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article imageColumnist: Jesus would love Portland

By Carol Forsloff     Jan 19, 2010 in World
Some people might think it a joke to consider calling Portland Jesus' favorite city, but some think it is, with a wink, and at the same time with some confidence. A newspaper columnist considers Portland a place where love your neighbor is made visible.
Tom Krattenmaker is a religion columnist in Portland, Oregon who recently reviewed the presentation by Christopher Hitchens, the well-known atheist, on religion and culture during a lecture at Arlene Schnitzer Concert Hall recently. He observes that whereas many progressive Christians, Jews and Muslims agree with Hitchens criticisms against the extreme forms of religion, they don't like being lumped into that category since they are proud of their compassionate beliefs associated with service.
Hitchens is the author of the book, "God is not Great: How Religion Poisons Everything." His ideas have appealed to the militant anti-religionists with the ramp up of books echoing that old theme out of the 60's that God is dead or shouldn't be believed in anyway. Krattenmaker maintains Hitchens picked the right city for his presentation since Portland is the home of liberal theologians who concentrate on service. It is the home of Marilyn Sewell who has been a national voice for liberal religion and evangelist Luis Palau who with his son, Kevin, began the famed Season of Service that has been emulated by a number of religious leaders.
Nevertheless, Krattenmaker maintains, Hitchens seems to be ignorant of the good that Christians do, in the name of service, and throws out anything uniquely religious. His atheism, Krattenmaker argues, is as dogmatic and hard-core as fundamentalist believers Hitchens denounces.
Those who believe that the Christian life requires devotion to service, according to Krattenmaker, are fascinated with the service-orientation of the place where love your neighbor has given the city of Portland its reputation as a place where people care about one another.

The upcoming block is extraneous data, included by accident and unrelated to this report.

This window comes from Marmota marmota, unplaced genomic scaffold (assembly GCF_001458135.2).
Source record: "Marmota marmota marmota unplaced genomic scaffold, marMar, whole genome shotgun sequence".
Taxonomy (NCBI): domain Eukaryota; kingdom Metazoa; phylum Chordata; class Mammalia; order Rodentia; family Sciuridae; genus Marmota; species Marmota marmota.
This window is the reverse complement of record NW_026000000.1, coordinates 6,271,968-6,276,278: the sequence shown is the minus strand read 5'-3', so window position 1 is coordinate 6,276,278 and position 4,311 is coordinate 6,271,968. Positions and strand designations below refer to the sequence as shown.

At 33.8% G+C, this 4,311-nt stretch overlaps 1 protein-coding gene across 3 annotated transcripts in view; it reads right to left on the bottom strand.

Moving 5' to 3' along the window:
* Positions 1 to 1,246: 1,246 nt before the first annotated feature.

In spite of all this caring, however, Portland ranks 40th in religiosity whereas religion is considered very important to 73% of the people of Louisiana, according to last month's research report by the Pew Forum ranking the various states in terms of the population's belief in religion as an important life variable.
Despite these accolades, however, there are areas of strong disagreement. For example, in 2008 Education Week ranked Oregon as one of five states receiving a "D" grade in quality of education. Presently it is one of the states ranked among the highest in unemployment. It is, however, among the states with the best health statistics, showing that Oregon is a mixed bag when it comes to perfecting its love-your-neighbor concept.
It may be Jesus would love Portland, as Krattenmaker says, but the ambiguity of the facts reveal that Jesus might still be looking for that favorite city, or Hitchens might be right in his belief there is none after all.
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